Chicago (September 24, 2008)—For the first time, accumulated data demonstrates that women diagnosed with a reproductive cancer, especially ovarian and uterine (endometrial) cancers, experience improved outcomes when treated first by a gynecologic oncologist. The 2008 State of the State of Gynecologic Cancers: Sixth Annual Report to the Women of America, published by the Gynecologic Cancer Foundation (GCF), details these results.
Gynecologic oncologists are physicians committed to the comprehensive treatment of women with cancer. After completing four years of medical school and four years of residency in obstetrics and gynecology, these physicians pursue an additional three to four years of training in gynecologic oncology through a rigorous fellowship program overseen by the American Board of Obstetrics and Gynecology. Gynecologic oncologists are not only trained to be skilled surgeons capable of performing wide-ranging cancer operations, but also are trained in prescribing the appropriate chemotherapy for those conditions and/or radiation therapy when indicated. Frequently, gynecologic oncologists are involved in research studies and clinical trials that are aimed at finding more effective and less toxic treatments to further advance the field and improve cure rates.
“While only approximately 1/3 of women with ovarian cancer receive their initial surgery for ovarian cancer from a gynecologic oncologist, those who do are more likely to experience the appropriate and recommended surgery,” said Dr. Carol Brown, Medical Editor of the report and Associate Attending Surgeon, Memorial Sloan-Kettering Cancer Center. “Moreover, gynecologic oncologists are more likely to perform radical procedures during surgery resulting in a lower volume of residual disease. Data shows that patients operated on by surgeons more likely to use radical surgical procedures doubled their median survival time,” she continued.
Endometrial cancer patients also have better outcomes when their initial surgery is performed by a gynecologic oncologist. This is true for two primary reasons: First, gynecologic oncologists are more likely to perform complete surgical staging that includes removal of lymph nodes from the pelvis and aortic regions. Second, when treating women with Stage I endometrial cancer, gynecologic oncologists are less likely to recommend follow-up radiation therapy. This reduces the cost of care by 31 percent, prevents complications from over-treatment and offers patients a better quality of life.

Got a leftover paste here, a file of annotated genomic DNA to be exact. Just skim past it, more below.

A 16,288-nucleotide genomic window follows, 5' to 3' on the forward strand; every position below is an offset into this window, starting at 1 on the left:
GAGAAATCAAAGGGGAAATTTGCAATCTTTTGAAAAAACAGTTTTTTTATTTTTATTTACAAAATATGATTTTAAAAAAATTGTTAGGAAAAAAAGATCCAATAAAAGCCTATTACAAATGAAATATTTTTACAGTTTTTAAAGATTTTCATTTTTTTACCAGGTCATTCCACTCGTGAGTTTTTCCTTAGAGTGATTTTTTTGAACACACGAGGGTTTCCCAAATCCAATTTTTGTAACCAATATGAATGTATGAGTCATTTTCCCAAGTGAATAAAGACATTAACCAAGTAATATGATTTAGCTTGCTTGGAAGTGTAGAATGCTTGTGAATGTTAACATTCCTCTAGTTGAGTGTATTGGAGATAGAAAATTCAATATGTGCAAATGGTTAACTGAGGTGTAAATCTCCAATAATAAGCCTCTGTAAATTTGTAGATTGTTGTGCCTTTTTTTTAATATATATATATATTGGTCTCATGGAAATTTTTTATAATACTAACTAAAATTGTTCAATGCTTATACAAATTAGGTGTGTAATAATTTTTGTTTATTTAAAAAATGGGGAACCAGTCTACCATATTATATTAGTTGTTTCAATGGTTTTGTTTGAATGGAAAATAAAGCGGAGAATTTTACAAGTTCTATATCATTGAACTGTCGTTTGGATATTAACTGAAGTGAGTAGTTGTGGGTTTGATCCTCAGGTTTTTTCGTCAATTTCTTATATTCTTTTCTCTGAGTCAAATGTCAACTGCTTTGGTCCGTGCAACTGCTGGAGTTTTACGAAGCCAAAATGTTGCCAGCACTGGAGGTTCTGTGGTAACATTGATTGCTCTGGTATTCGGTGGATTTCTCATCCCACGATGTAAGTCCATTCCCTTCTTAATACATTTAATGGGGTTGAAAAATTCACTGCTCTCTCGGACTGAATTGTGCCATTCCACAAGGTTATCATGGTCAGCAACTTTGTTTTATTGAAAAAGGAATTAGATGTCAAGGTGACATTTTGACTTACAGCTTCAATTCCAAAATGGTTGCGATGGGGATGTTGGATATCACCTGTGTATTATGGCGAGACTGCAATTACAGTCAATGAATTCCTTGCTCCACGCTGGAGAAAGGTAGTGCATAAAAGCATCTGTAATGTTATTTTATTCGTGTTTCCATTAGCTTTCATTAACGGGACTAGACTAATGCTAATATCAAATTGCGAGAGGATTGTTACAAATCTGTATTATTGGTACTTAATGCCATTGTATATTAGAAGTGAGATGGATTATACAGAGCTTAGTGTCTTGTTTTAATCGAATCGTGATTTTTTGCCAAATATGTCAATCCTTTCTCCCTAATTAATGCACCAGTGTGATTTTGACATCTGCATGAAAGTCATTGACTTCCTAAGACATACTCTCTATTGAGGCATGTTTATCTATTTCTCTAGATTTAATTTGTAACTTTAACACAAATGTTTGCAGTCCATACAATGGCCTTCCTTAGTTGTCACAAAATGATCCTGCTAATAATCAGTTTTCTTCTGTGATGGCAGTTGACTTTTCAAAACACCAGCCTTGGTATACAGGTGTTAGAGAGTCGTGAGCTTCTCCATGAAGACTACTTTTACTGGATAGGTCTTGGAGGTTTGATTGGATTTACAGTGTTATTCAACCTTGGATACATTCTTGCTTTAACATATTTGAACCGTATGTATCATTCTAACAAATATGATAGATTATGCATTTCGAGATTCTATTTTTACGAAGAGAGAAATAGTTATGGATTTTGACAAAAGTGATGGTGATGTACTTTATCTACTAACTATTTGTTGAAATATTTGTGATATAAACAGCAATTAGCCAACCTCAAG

Similar benefits are experienced by patients diagnosed with other gynecologic cancers, primarily due to the extensive surgical skills of gynecologic oncologists.
The membership of the Society of Gynecologic Oncologist (SGO) is comprised primarily of gynecologic oncologists. “Our purpose as a profession is to help women achieve the best possible outcome from their gynecologic cancer diagnosis,” stated Dr. Thomas Burke, SGO president. “It is our hope that the data in this report will help women and their healthcare providers make the appropriate decision regarding their care,” he added.
“The American College of Obstetricians and Gynecologist (ACOG) recognizes that generalist obstetrician-gynecologists provide the majority of cancer screening and long-term follow up care for their patients,” said Dr. Douglas Kirkpatrick, ACOG President. “This GCF/SGO report points out how collaboration with a gynecologic oncologist, where available, for cancer treatment and continuing care may provide additional benefit,” Dr. Kirkpatrick stated.
To obtain a copy of the report or to learn more about gynecologic cancers, visit GCF’s Women’s Cancer Network™ at www.wcn.org.
The Gynecologic Cancer Foundation provides information on the leading types of cancer including gynecologic cancers—ovarian cancer, endometrial cancer and cervical cancer. Visit www.wcn.org to read about cervical, endometrial and ovarian cancer survivor stories and gather additional information on cancer statistics, graphs and charts, as well as clinical trials for cancer and new cancer treating drugs.